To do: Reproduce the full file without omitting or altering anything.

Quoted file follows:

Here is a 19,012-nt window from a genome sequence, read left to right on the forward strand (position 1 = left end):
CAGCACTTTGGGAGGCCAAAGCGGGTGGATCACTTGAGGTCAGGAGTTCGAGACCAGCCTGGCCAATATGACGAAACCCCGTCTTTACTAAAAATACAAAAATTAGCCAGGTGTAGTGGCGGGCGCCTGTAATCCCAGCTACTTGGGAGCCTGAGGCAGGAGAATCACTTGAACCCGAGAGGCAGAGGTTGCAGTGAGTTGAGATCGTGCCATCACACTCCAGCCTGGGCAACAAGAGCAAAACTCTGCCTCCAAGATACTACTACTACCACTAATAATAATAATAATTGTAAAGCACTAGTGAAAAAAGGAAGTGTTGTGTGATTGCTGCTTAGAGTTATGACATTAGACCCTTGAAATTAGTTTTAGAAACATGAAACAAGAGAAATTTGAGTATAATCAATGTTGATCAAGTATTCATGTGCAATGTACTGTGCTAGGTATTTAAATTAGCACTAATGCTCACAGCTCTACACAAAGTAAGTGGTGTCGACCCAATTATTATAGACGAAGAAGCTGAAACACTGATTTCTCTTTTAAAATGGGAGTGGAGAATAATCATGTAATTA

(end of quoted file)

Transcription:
Here is a 19,012-nt window from a genome sequence, read left to right on the forward strand (position 1 = left end):
CAGCACTTTGGGAGGCCAAAGCGGGTGGATCACTTGAGGTCAGGAGTTCGAGACCAGCCTGGCCAATATGACGAAACCCCGTCTTTACTAAAAATACAAAAATTAGCCAGGTGTAGTGGCGGGCGCCTGTAATCCCAGCTACTTGGGAGCCTGAGGCAGGAGAATCACTTGAACCCGAGAGGCAGAGGTTGCAGTGAGTTGAGATCGTGCCATCACACTCCAGCCTGGGCAACAAGAGCAAAACTCTGCCTCCAAGATACTACTACTACCACTAATAATAATAATAATTGTAAAGCACTAGTGAAAAAAGGAAGTGTTGTGTGATTGCTGCTTAGAGTTATGACATTAGACCCTTGAAATTAGTTTTAGAAACATGAAACAAGAGAAATTTGAGTATAATCAATGTTGATCAAGTATTCATGTGCAATGTACTGTGCTAGGTATTTAAATTAGCACTAATGCTCACAGCTCTACACAAAGTAAGTGGTGTCGACCCAATTATTATAGACGAAGAAGCTGAAACACTGATTTCTCTTTTAAAATGGGAGTGGAGAATAATCATGTAATTA